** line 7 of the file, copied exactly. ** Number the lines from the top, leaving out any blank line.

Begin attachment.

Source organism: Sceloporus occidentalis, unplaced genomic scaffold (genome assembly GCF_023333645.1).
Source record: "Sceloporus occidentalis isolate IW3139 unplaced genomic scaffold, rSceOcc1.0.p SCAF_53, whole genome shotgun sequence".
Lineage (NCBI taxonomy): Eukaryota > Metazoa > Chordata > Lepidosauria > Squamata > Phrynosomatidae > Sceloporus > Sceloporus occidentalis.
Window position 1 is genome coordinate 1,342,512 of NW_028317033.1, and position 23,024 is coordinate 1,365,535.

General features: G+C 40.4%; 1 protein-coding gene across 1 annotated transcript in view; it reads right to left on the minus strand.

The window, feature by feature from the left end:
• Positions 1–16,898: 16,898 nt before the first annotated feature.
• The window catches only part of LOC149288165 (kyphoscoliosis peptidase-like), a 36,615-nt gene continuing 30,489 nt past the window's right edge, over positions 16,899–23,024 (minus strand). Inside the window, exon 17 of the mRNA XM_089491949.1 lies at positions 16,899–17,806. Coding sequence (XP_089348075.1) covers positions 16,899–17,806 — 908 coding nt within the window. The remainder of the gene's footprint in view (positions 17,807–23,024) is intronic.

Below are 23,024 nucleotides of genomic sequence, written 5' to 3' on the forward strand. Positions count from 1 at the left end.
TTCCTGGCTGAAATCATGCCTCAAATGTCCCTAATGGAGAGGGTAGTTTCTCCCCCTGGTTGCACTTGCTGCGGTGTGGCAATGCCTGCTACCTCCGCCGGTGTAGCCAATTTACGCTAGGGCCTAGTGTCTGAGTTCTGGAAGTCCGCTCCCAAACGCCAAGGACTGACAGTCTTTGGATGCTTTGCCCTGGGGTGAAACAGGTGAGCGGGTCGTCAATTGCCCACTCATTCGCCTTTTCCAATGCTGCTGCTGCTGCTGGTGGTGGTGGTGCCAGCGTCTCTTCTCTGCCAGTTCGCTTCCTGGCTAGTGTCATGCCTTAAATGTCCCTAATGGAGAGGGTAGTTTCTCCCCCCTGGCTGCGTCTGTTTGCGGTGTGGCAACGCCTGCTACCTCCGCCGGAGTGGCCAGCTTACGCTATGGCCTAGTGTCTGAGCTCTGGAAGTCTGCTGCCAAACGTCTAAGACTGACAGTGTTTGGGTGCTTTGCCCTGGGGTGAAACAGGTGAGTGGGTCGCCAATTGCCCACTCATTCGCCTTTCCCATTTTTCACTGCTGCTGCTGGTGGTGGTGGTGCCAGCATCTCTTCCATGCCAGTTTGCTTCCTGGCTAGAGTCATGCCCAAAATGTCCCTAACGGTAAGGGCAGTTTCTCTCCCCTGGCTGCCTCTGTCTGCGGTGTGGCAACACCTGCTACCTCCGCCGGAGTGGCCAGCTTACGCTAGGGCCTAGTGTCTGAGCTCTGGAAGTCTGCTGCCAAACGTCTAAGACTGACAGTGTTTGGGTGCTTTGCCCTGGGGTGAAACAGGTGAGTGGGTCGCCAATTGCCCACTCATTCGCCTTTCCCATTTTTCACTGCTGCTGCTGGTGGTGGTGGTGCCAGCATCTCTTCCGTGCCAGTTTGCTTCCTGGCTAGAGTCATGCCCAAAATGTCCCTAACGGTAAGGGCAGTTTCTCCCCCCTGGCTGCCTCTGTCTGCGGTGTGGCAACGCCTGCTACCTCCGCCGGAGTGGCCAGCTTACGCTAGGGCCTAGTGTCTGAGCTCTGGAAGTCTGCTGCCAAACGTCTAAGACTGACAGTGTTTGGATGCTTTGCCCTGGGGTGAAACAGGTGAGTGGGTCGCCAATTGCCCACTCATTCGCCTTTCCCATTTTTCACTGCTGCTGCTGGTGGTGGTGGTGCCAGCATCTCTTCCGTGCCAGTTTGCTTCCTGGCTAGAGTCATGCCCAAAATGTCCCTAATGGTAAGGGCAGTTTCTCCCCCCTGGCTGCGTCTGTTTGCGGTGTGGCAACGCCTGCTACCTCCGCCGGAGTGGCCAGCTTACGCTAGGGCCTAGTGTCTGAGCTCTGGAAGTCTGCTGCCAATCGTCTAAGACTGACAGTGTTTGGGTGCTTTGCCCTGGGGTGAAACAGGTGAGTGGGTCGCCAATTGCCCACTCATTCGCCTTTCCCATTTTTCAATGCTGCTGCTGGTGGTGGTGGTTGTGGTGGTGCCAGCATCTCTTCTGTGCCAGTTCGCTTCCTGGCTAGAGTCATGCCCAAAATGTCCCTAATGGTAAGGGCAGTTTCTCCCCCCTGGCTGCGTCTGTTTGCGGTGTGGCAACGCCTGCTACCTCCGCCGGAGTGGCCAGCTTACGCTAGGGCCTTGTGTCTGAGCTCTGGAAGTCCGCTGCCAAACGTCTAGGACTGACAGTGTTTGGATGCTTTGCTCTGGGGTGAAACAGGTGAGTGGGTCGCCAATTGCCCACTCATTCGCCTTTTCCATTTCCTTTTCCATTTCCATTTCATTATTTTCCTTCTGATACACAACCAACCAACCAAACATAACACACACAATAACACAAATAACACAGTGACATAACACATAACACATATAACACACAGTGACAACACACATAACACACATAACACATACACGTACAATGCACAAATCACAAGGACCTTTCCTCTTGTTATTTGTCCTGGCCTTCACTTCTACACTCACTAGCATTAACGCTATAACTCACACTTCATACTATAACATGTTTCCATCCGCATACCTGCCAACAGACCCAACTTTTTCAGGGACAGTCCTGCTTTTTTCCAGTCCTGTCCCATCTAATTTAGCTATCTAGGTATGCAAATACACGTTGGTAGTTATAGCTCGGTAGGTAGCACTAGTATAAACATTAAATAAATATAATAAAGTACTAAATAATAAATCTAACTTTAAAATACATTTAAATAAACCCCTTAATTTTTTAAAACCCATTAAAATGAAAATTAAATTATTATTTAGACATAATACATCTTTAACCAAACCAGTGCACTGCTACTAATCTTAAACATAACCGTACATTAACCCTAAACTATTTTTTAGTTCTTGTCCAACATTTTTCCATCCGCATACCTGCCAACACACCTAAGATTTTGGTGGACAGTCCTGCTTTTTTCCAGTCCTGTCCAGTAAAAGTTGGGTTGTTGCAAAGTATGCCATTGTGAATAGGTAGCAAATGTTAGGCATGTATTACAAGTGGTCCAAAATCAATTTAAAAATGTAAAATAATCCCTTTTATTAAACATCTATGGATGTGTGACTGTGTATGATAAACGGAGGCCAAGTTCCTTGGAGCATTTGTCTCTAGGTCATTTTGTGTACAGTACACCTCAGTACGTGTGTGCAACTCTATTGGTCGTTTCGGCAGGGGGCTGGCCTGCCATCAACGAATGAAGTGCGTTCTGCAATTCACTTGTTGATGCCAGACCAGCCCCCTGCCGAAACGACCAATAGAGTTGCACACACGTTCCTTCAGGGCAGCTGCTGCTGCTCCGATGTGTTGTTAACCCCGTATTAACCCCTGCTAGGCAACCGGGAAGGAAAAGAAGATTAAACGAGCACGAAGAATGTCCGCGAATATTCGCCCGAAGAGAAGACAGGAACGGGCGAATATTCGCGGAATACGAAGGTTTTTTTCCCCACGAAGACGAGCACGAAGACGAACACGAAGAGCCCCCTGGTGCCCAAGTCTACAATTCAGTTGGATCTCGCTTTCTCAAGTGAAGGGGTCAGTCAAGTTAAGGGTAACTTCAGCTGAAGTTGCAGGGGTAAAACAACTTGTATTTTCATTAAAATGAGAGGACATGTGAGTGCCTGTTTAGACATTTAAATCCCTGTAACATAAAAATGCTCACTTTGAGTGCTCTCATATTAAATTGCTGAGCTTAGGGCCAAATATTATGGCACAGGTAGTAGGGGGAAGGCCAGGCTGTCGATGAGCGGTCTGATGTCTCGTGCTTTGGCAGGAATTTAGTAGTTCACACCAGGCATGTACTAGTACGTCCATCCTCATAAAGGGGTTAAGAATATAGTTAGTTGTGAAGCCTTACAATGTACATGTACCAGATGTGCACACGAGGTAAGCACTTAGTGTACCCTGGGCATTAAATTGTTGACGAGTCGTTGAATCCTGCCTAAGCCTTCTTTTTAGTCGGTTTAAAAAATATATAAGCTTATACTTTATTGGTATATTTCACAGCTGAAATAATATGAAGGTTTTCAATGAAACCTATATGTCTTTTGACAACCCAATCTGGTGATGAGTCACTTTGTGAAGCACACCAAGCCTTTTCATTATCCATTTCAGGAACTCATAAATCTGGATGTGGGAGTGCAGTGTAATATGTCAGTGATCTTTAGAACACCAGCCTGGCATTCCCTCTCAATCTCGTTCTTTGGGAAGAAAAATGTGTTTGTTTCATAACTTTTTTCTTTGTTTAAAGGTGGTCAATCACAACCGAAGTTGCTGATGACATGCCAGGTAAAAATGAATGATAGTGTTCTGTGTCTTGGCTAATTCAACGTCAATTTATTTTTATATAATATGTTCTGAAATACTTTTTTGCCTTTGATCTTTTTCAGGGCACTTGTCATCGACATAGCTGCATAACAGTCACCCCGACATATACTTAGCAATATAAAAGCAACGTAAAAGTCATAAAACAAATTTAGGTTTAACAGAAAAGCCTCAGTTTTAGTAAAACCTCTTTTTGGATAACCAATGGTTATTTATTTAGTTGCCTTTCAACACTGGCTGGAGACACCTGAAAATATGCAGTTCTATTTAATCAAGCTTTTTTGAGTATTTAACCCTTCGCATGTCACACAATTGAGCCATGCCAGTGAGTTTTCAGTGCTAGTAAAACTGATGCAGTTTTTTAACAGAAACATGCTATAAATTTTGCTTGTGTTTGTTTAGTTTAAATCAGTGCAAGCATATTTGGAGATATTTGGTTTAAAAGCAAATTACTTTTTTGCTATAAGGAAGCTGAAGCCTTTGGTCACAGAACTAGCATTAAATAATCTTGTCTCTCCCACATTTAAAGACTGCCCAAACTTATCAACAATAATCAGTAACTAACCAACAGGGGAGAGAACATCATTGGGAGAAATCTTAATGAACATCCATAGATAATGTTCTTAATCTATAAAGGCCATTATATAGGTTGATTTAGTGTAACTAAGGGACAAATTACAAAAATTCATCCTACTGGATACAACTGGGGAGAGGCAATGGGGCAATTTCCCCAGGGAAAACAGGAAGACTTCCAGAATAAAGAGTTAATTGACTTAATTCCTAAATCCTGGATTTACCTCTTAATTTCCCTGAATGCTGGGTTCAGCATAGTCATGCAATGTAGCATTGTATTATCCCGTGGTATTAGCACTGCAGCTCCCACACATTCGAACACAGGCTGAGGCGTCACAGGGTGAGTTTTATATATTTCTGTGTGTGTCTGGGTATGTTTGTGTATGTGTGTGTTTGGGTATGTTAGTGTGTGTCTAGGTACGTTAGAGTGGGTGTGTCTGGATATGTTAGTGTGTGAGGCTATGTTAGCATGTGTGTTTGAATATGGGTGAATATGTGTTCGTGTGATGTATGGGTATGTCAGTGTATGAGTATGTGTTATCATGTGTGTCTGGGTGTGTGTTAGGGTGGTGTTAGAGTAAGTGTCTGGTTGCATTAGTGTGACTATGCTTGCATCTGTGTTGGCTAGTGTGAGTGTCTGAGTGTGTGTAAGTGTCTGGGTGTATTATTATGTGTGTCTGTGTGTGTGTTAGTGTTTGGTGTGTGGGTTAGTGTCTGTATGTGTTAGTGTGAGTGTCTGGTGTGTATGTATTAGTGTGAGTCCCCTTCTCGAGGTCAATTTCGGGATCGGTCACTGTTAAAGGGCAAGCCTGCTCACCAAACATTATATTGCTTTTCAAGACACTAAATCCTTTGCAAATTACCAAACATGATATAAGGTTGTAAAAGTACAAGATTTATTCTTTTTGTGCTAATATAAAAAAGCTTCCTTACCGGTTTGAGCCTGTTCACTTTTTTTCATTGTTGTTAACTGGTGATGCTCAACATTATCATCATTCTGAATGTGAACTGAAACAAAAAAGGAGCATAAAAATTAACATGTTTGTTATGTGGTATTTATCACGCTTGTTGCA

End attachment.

• Positions 1–16,898: 16,898 nt before the first annotated feature.